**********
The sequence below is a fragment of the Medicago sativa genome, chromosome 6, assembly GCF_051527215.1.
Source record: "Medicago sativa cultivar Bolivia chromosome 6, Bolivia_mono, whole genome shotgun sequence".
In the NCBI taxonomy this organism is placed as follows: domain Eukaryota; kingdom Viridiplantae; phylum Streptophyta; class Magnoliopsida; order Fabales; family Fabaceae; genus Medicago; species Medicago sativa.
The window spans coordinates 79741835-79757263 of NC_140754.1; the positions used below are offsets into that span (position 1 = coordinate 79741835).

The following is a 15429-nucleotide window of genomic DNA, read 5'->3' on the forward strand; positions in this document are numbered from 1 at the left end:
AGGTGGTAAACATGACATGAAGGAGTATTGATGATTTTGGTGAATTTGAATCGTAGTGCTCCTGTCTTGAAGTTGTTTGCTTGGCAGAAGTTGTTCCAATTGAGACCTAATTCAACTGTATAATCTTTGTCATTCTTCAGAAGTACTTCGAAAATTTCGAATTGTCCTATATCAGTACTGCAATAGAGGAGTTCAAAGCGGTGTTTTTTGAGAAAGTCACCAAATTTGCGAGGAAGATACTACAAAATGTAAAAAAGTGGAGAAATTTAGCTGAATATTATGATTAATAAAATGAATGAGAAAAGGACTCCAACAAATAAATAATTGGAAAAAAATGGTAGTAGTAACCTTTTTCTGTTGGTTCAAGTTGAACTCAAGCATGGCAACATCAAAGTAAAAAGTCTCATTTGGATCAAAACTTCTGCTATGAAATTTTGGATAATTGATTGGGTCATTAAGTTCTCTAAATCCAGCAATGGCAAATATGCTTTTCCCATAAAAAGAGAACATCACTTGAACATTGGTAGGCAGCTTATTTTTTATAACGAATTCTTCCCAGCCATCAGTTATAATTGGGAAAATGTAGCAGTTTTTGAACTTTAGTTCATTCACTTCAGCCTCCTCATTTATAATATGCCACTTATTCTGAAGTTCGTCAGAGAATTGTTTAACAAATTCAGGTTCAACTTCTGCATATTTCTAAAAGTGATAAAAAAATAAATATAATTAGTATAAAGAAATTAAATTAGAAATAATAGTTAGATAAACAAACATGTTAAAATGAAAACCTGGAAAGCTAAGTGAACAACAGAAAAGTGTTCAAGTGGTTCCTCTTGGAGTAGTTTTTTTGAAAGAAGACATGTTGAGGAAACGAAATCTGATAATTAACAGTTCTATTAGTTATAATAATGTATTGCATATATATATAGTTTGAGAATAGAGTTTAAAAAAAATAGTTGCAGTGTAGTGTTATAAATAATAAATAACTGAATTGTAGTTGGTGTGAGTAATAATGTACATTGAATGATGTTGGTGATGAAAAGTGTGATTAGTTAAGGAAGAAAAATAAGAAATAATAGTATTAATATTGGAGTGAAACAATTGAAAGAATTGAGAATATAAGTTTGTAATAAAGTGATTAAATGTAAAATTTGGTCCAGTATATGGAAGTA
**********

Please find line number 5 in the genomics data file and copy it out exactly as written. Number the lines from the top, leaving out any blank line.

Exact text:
The following is a 15429-nucleotide window of genomic DNA, read 5'->3' on the forward strand; positions in this document are numbered from 1 at the left end: